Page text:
Contents of this issue:

  • CMU faculty ordered back to work, hearing Friday
  • 19 districts meet ‘best practices’ so far
  • Community college enrollment leveling
  • Some Detroit students don’t show up for school for weeks
  • Poll: People like teachers more than teachers’ unions

CMU faculty ordered back to work, hearing Friday

MOUNT PLEASANT, Mich. — Central Michigan University faculty were expected to return to work today after a judge granted a restraining order against their one-day strike, according to The (Mount Pleasant) Morning Sun.

An Isabella County judge ordered the members of the Faculty Association union back to the classroom and scheduled a hearing on the matter for Friday, The Sun reported. The association, which represents tenured and tenure-track faculty members, and the university are in contentious contract negotiations, with wages and health benefits the main sticking points, according to earlier media reports.

Some classes were cancelled Monday when the 600 union members refused to report, but adjunct professors and graduate assistants were called in to conduct other classes, The Sun reported.

CMU called the strike illegal and argued that students and the university would be harmed, but union attorneys said the work stoppage does not constitute a strike under the Michigan Public Employment Relations Act and that there has been no permanent or irreparable harm to students, The Sun reported.


The (Mount Pleasant) Morning Sun, “Judge orders striking profs back to work,” Aug. 23, 2011

The (Mount Pleasant) Morning Sun, “Update-2: CMU professors on strike,” Aug. 22, 2011


Michigan Education Digest, “Without contract, CMU faculty paying more for MESSA,” July 9, 2011

Mackinac Center for Public Policy, “How to Defuse PERA’s Ticking Time Bomb,” Aug. 8, 2011

19 Districts Meet ‘Best Practices’ So Far

LANSING, Mich. — Only 19 public school districts have met the ‘best practices’ required for them to receive an additional $100 per student in state funding this year, but it’s still early in the game, education officials told the Michigan Information & Research Service.

Michigan Department of Education spokesperson Jan Ellis told MIRS that 19 of 550 districts have met the criteria.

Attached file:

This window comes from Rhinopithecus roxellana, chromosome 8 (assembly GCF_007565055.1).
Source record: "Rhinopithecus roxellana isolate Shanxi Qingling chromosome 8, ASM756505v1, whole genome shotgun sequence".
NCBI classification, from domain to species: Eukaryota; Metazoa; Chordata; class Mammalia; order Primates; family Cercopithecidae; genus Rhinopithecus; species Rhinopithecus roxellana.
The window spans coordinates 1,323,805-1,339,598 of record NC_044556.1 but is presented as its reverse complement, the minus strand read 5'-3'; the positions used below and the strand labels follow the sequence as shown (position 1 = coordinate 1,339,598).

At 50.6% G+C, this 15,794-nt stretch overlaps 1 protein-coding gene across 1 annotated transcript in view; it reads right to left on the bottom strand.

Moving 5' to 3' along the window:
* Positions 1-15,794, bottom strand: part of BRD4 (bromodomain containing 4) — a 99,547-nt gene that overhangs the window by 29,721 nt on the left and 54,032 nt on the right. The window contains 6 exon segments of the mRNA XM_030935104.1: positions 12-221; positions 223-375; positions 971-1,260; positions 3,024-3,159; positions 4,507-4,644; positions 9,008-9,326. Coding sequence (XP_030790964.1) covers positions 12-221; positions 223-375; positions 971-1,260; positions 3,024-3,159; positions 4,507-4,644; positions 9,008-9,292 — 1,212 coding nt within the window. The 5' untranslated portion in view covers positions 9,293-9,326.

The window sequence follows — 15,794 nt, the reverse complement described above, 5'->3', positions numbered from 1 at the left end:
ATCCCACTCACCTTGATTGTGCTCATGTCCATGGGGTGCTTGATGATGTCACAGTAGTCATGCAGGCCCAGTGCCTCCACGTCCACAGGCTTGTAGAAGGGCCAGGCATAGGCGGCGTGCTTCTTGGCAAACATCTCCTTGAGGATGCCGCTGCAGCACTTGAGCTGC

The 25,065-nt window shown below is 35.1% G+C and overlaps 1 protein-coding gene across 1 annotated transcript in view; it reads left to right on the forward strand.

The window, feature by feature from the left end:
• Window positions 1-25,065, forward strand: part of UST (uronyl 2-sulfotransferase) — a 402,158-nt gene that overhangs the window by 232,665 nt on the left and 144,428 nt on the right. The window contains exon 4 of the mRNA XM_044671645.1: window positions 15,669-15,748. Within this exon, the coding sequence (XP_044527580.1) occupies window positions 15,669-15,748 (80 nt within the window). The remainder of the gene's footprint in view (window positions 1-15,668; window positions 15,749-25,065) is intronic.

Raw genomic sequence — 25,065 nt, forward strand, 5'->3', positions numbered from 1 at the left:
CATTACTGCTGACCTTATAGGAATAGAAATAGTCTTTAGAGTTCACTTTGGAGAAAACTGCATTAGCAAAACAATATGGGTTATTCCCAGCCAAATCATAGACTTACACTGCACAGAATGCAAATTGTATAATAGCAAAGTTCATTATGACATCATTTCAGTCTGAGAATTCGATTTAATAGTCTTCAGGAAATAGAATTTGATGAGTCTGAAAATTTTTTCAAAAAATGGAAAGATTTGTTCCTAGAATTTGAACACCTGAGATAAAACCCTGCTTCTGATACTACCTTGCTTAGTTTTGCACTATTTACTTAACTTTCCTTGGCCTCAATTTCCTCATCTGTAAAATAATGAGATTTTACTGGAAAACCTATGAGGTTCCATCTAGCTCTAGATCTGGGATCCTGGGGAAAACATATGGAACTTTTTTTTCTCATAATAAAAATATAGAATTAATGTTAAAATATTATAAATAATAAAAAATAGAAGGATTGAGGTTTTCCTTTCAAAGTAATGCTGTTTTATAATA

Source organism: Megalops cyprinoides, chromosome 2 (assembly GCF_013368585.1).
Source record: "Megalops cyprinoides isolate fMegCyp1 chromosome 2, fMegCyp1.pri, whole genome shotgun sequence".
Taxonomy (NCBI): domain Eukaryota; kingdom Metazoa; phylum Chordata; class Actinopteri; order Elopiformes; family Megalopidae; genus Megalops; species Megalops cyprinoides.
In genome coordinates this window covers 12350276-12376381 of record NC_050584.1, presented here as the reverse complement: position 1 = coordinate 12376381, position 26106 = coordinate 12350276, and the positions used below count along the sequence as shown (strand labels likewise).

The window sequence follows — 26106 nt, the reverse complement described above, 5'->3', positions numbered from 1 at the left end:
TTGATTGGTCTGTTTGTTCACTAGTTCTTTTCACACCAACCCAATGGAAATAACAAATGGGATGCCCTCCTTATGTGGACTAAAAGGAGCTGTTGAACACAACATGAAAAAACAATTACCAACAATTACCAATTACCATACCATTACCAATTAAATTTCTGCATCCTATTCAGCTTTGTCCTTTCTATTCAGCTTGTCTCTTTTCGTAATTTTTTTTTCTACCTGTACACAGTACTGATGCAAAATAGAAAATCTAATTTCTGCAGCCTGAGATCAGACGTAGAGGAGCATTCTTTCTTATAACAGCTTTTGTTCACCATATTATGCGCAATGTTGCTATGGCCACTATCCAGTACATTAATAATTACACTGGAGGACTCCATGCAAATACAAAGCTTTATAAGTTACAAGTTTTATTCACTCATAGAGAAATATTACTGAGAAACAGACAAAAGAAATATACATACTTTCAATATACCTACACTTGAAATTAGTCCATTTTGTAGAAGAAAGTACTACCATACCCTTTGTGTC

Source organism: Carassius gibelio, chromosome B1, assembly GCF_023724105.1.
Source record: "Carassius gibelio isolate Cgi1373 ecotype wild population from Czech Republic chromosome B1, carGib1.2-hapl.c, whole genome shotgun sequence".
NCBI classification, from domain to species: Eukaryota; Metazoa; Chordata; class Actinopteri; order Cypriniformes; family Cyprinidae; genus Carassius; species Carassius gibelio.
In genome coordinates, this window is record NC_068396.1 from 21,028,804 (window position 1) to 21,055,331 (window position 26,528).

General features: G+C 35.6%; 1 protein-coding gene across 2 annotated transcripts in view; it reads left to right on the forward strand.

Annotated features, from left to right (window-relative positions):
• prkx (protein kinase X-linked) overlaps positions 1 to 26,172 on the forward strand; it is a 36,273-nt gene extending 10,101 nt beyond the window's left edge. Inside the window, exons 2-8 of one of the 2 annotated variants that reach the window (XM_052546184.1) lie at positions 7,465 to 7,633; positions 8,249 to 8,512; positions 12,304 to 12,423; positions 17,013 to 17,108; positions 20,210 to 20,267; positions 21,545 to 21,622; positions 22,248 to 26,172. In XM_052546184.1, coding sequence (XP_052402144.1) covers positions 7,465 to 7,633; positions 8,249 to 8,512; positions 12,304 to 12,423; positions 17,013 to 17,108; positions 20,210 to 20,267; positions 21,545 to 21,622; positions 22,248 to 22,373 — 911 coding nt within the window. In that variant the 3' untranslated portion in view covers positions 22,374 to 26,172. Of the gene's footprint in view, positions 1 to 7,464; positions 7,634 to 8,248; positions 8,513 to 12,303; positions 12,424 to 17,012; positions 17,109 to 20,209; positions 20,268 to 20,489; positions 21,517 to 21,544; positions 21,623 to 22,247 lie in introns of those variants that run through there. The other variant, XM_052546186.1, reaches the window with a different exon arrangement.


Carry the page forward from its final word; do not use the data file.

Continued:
Four of five practices must be implemented by the district: Require employees to pay at least 10 percent of their health care premiums; consolidate some services with other districts; seek competitive bids on noninstructional services; post online a “dashboard” of district performance; and become the policyholder of medical plans provided to district employees.

Brad Biladeau, associate executive director for government relations for the Michigan Association of School Administrators, told MIRS that the association expects most districts to eventually meet the criteria. In some cases districts and unionized employees would have to open up contracts and revise language on health care premiums or policyholder arrangements, Biladeau said, according to MIRS.

“I don't think it's anything that is insurmountable for school districts at this point,” Biladeau told MIRS.

Schools have until June 1, 2012, to submit documentation to the Michigan Department of Education, according to MIRS.


Michigan Information & Research Service, Inc., “Only 19 Districts Have Met Best Practice $ Criteria,” Aug. 19, 2011 (Subscription required)


Michigan Capitol Confidential, “Extra K-12 Cash to be Tied to Mandatory Health Care Cost Sharing and Other Reforms,” May 22, 2011

Community College Enrollment Leveling

GRAND RAPIDS, Mich. — Following years of growth, community college enrollment in Michigan is leveling and in some cases declining, school officials told The Grand Rapids Press. Two reasons might be a smaller population of high school seniors and shrinking funds for job retraining programs, The Press reported.

Grand Rapids and Kalamazoo Valley community colleges anticipate 5 percent enrollment declines this fall, and the president of the Michigan Community College Association told The Press that 25 to 30 percent of other community colleges also are reporting dips.